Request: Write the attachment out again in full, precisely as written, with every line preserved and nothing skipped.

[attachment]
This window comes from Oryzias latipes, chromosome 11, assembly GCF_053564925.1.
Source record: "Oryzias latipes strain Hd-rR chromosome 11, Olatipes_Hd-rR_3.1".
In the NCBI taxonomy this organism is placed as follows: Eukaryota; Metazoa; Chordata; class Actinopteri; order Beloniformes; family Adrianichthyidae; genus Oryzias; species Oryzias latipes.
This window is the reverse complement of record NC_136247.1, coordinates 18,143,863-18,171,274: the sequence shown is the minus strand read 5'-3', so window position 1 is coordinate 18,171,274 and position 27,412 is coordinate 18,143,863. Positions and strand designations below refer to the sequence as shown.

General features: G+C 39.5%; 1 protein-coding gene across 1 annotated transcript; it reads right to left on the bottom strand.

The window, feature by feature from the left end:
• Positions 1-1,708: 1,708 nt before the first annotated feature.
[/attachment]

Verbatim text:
This window comes from Oryzias latipes, chromosome 11, assembly GCF_053564925.1.
Source record: "Oryzias latipes strain Hd-rR chromosome 11, Olatipes_Hd-rR_3.1".
In the NCBI taxonomy this organism is placed as follows: Eukaryota; Metazoa; Chordata; class Actinopteri; order Beloniformes; family Adrianichthyidae; genus Oryzias; species Oryzias latipes.
This window is the reverse complement of record NC_136247.1, coordinates 18,143,863-18,171,274: the sequence shown is the minus strand read 5'-3', so window position 1 is coordinate 18,171,274 and position 27,412 is coordinate 18,143,863. Positions and strand designations below refer to the sequence as shown.

General features: G+C 39.5%; 1 protein-coding gene across 1 annotated transcript; it reads right to left on the bottom strand.

The window, feature by feature from the left end:
• Positions 1-1,708: 1,708 nt before the first annotated feature.